Peach State: Poems (Pitt Poetry Series)

Image of Peach State: Poems (Pitt Poetry Series)
Release Date: 
March 23, 2021
University of Pittsburgh Press
Reviewed by: 

There are two books folded inside one another in Adrienne Su’s Peach State. One is a cookbook. The other is a photo album. Neither has recipes. Neither has images.

Everyone has a memory placed in the apse of themselves, lit from above, highlighted for all: a place where one is always a child, for instance, walking home from school, smelling from a block away the sweet, round scent of his grandmother cooking tomato sauce over a huge stovetop pot, a cigarette bobbing up and down between her lips like a waitress at a truck stop. She’s stirring the pot, and all he can smell is the surprise:  He didn’t know she was to visit from Italy, but even from a block away he can tell, by the aroma, that somehow she’s here. He breaks into a dash, and even 30 years later is still running, can still smell the tomatoes bubbling in the pot, the burnt stinging smell of a Marlboro Lights curling around his childhood kitchen, even though he’s supposed to be here, and now, at his grown-up desk writing a book review.

It’s not what they meant when they coined the term, but yes, yes, you are what you eat.

Adrienne Su and her poems on the American immigrant experience (redundancy if ever there was one) have done here what they always come to do: remind that the Great American Immigrant is much like the Great American Songbook: you can hear the song again and again and realize that each time it’s something new. That it’s not the song but the singer. That how you hear it changes the way it sounds. That they . . . are you.

Peach State revolves around the dinner table, the kitchen table, Ms. Su’s table, your table—memories of food and family and the places where they all come together. We are what we eat because our food literally becomes us, but also because the palace of our lives is full of halls scented with memory, with taste. Adrienne Su, American poet, provides helpful reminders to that memory: “When I Said I Grew Up Speaking No Chinese, I Was Forgetting These Words,” she titles one poem, before detailing the cha shao made by her mother’s hand, the dim-sum, unavailable to her in her Atlanta childhood but still translatable in poetic rebirth: “a little bit of heart, decimal-point heart, a touch of heart,” or the longyan fruit that grows wild in Asia but turns up in Dixie sold only in cans.

The work here captures all the stages of human life, but also the stages of adaptation, immersion, sacrifice, conquest that the Chinese kitchen, like many immigrant domains, has taken in its journey through American experience—a world of baozi and instant ramen, the substitution of Del Monte corn and Swanson chicken for the real deal, to hide the compromise necessary in all such worlds: “in winter, be a Chinese American / from nineteen seventy seven./ in summer, check out the garden.”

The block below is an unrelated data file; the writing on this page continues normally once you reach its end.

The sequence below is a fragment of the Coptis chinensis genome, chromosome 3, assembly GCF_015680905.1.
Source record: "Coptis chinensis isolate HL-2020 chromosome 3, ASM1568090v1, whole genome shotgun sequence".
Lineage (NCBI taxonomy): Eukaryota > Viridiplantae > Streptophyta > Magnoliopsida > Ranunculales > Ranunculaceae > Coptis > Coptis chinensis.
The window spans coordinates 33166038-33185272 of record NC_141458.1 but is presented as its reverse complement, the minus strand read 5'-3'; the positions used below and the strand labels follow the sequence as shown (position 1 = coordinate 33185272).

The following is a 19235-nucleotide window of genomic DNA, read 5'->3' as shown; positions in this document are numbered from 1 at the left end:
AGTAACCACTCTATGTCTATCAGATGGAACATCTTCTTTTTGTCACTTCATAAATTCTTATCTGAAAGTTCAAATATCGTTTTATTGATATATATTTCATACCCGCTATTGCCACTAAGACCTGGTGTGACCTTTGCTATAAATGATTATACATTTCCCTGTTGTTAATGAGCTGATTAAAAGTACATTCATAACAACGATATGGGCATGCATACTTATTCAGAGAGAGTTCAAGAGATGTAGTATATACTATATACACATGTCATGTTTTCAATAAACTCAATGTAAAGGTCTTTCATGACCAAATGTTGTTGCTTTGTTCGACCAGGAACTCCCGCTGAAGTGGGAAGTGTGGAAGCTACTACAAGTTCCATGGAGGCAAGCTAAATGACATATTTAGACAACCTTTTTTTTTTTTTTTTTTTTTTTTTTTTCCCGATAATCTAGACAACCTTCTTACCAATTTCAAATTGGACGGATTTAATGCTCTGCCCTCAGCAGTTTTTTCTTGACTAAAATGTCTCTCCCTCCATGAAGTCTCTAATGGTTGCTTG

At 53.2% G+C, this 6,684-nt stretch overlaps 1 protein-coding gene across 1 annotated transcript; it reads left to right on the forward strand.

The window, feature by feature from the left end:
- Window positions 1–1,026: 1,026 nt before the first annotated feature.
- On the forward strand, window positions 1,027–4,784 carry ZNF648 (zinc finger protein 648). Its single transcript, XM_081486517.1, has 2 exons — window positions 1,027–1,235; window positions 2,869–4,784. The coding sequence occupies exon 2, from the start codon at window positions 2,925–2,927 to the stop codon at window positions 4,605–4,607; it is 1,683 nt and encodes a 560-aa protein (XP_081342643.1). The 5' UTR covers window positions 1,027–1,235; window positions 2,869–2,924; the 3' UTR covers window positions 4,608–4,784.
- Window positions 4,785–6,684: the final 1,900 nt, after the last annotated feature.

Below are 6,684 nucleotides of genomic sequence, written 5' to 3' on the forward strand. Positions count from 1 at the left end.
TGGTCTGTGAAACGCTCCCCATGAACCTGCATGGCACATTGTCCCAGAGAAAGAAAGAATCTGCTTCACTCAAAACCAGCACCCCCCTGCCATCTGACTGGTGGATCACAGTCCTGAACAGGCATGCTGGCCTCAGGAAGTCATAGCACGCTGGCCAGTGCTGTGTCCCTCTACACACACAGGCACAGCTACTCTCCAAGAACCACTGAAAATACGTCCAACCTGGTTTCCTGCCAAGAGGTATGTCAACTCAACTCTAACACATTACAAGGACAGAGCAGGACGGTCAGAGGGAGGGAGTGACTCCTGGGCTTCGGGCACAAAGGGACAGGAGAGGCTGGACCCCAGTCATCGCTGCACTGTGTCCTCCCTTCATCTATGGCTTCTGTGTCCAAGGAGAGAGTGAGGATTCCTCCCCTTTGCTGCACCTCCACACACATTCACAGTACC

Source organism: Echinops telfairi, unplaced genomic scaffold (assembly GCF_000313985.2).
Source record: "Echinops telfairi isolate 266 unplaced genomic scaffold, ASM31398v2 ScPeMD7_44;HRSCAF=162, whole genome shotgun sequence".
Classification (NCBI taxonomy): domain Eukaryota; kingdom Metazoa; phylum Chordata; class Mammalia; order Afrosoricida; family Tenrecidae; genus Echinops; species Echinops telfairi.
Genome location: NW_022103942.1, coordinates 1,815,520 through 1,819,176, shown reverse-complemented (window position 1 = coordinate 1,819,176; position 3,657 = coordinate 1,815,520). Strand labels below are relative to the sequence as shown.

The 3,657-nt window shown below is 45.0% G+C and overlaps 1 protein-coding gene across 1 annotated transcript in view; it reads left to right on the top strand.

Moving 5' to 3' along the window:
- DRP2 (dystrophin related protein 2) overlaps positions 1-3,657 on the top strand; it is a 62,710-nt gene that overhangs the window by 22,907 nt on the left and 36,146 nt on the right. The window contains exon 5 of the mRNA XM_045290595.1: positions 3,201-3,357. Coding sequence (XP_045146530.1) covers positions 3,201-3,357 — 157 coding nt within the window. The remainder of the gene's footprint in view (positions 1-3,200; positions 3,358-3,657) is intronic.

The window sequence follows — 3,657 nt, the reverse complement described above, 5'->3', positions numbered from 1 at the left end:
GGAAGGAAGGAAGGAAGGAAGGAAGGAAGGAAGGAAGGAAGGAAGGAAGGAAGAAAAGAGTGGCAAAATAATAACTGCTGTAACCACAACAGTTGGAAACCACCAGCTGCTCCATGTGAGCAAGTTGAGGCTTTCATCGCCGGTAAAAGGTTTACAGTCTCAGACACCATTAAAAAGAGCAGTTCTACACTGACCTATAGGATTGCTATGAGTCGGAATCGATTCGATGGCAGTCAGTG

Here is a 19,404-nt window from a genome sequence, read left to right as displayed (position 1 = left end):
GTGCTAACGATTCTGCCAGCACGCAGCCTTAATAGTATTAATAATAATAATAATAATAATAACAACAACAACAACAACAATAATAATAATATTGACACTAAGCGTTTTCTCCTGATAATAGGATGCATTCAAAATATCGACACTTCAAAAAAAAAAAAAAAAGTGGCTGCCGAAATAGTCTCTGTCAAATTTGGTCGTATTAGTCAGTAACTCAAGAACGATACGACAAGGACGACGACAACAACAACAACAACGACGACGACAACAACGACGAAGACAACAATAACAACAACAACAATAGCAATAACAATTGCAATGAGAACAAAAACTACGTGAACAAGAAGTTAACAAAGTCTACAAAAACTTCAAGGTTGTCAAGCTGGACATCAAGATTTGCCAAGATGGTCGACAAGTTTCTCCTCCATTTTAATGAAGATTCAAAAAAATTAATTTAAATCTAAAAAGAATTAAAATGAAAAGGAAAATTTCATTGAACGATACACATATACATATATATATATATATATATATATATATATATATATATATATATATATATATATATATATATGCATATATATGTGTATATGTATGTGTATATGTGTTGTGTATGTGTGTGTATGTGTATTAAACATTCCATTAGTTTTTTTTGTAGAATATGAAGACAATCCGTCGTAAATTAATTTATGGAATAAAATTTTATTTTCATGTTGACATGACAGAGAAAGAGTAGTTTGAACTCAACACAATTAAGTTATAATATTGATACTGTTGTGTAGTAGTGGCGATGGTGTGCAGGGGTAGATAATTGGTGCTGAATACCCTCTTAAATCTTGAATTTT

Yes, for all people adaptation and evolution occurs, cuisines adapt, ingredients change. But still some things remain the same: “the lazy Susan, in antiquity, would have been a fire,” she points out, but that in spite of all of the similarities they can never be the same: the title “Not Your Grandmother’s Sunday Dinner” is responded to with only My grandmother’s Sunday dinner. It is the singer, not the song. A memory palace can have only one occupant.

The work is at times playful, poking fun, for instance, at the mythos of the Chinese experience in America: the poem “Name That Restaurant” features four columns of cliched, hackneyed words often used in the sobriquets for suburban take-out restaurants. That said, it is primarily comic relief to step back from the mournful sounds of a radio in a home one can never go back to, but whose radio is portable enough. 

“Chinese Restaurant Syndrome” would like to remind you that “children, awaiting dumplings, will never know their grandparents,” or taste your grandmother’s roast pork, and the new meaning of “your children growing up, seeking their fortunes.” It would also like to know, and will tell you gently, that you’ll never be walking home from school again, that you’ll never smell the gurgling tomato sauce from a block away, that the curls of cigarette smoke will never choke you at the doorway, and that no matter how long you might sit at your desk trying to find them, they will only infiltrate your dreams, from which you will wake in the only home you know.

This is a lovely book.